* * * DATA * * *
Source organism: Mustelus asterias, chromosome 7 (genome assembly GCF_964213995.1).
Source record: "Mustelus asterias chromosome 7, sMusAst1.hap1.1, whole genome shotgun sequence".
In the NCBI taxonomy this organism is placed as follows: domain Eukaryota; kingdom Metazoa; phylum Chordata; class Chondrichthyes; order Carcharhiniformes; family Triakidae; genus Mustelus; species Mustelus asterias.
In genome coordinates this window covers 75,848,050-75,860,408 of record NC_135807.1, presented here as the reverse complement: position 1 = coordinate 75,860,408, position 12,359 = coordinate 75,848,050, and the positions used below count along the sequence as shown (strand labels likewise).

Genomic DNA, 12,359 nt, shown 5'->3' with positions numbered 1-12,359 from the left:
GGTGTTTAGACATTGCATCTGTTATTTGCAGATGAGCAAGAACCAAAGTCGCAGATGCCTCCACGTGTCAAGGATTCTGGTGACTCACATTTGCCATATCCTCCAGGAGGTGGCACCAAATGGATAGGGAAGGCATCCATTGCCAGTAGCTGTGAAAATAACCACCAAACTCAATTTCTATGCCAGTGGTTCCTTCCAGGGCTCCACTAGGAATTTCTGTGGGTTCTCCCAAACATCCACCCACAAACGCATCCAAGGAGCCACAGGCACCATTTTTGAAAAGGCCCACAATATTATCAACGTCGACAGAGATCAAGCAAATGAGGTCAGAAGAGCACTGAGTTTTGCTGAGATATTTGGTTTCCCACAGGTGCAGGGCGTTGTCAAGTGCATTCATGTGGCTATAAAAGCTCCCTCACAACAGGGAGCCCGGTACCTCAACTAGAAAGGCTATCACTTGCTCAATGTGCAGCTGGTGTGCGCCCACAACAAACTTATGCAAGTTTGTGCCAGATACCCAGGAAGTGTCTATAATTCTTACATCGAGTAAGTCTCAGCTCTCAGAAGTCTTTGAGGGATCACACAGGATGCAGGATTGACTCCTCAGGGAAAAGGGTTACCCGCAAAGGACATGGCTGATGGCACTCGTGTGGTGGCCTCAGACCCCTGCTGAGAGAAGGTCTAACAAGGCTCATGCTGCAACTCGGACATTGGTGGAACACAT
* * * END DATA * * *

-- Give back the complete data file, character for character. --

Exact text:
Source organism: Mustelus asterias, chromosome 7 (genome assembly GCF_964213995.1).
Source record: "Mustelus asterias chromosome 7, sMusAst1.hap1.1, whole genome shotgun sequence".
In the NCBI taxonomy this organism is placed as follows: domain Eukaryota; kingdom Metazoa; phylum Chordata; class Chondrichthyes; order Carcharhiniformes; family Triakidae; genus Mustelus; species Mustelus asterias.
In genome coordinates this window covers 75,848,050-75,860,408 of record NC_135807.1, presented here as the reverse complement: position 1 = coordinate 75,860,408, position 12,359 = coordinate 75,848,050, and the positions used below count along the sequence as shown (strand labels likewise).

Genomic DNA, 12,359 nt, shown 5'->3' with positions numbered 1-12,359 from the left:
GGTGTTTAGACATTGCATCTGTTATTTGCAGATGAGCAAGAACCAAAGTCGCAGATGCCTCCACGTGTCAAGGATTCTGGTGACTCACATTTGCCATATCCTCCAGGAGGTGGCACCAAATGGATAGGGAAGGCATCCATTGCCAGTAGCTGTGAAAATAACCACCAAACTCAATTTCTATGCCAGTGGTTCCTTCCAGGGCTCCACTAGGAATTTCTGTGGGTTCTCCCAAACATCCACCCACAAACGCATCCAAGGAGCCACAGGCACCATTTTTGAAAAGGCCCACAATATTATCAACGTCGACAGAGATCAAGCAAATGAGGTCAGAAGAGCACTGAGTTTTGCTGAGATATTTGGTTTCCCACAGGTGCAGGGCGTTGTCAAGTGCATTCATGTGGCTATAAAAGCTCCCTCACAACAGGGAGCCCGGTACCTCAACTAGAAAGGCTATCACTTGCTCAATGTGCAGCTGGTGTGCGCCCACAACAAACTTATGCAAGTTTGTGCCAGATACCCAGGAAGTGTCTATAATTCTTACATCGAGTAAGTCTCAGCTCTCAGAAGTCTTTGAGGGATCACACAGGATGCAGGATTGACTCCTCAGGGAAAAGGGTTACCCGCAAAGGACATGGCTGATGGCACTCGTGTGGTGGCCTCAGACCCCTGCTGAGAGAAGGTCTAACAAGGCTCATGCTGCAACTCGGACATTGGTGGAACACAT